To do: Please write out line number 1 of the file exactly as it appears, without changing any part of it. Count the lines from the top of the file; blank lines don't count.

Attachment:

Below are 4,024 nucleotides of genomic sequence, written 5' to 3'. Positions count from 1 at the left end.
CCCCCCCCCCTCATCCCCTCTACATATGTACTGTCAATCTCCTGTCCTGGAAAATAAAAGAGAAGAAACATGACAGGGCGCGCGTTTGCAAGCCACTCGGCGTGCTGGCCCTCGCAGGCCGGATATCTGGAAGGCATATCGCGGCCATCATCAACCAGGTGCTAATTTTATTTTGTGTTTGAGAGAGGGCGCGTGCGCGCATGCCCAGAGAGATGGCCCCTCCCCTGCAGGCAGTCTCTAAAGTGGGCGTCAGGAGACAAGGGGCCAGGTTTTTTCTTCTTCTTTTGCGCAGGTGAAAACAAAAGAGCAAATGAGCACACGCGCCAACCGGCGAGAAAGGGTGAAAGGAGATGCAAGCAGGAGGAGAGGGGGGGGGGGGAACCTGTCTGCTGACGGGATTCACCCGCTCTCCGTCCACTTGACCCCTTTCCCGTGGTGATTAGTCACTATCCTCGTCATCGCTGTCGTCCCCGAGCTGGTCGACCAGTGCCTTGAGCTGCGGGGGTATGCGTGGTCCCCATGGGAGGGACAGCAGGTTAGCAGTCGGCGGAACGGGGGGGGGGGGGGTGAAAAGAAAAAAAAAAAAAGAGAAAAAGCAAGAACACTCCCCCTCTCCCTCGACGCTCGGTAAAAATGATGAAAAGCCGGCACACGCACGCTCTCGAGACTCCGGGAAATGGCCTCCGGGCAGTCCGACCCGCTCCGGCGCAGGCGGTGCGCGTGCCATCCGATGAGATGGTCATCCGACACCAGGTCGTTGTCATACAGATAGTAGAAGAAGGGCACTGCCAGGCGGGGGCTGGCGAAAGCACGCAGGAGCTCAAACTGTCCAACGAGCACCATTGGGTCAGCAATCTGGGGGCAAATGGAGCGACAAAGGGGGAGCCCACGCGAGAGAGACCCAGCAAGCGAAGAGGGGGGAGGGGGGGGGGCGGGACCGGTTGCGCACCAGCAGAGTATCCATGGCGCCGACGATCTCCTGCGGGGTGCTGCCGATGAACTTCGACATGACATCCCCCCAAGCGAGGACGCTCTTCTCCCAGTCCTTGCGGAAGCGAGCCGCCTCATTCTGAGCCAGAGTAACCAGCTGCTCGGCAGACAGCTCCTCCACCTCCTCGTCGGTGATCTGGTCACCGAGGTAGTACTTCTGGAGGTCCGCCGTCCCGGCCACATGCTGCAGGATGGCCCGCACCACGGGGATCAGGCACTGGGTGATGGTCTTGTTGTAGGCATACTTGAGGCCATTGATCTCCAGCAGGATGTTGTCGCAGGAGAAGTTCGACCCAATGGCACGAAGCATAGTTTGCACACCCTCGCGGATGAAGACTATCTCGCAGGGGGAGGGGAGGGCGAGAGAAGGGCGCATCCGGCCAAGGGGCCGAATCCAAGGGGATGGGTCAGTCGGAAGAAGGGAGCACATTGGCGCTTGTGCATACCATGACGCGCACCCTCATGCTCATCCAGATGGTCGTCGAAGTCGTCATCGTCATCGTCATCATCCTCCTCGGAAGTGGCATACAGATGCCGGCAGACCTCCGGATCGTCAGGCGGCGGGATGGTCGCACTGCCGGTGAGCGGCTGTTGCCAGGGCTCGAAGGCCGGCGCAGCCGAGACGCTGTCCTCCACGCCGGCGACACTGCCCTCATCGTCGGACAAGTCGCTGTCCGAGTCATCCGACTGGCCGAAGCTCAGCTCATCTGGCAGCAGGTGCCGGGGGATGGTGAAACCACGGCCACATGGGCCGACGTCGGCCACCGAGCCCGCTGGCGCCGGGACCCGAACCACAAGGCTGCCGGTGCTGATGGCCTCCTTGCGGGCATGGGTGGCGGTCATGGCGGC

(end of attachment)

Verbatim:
Below are 4,024 nucleotides of genomic sequence, written 5' to 3'. Positions count from 1 at the left end.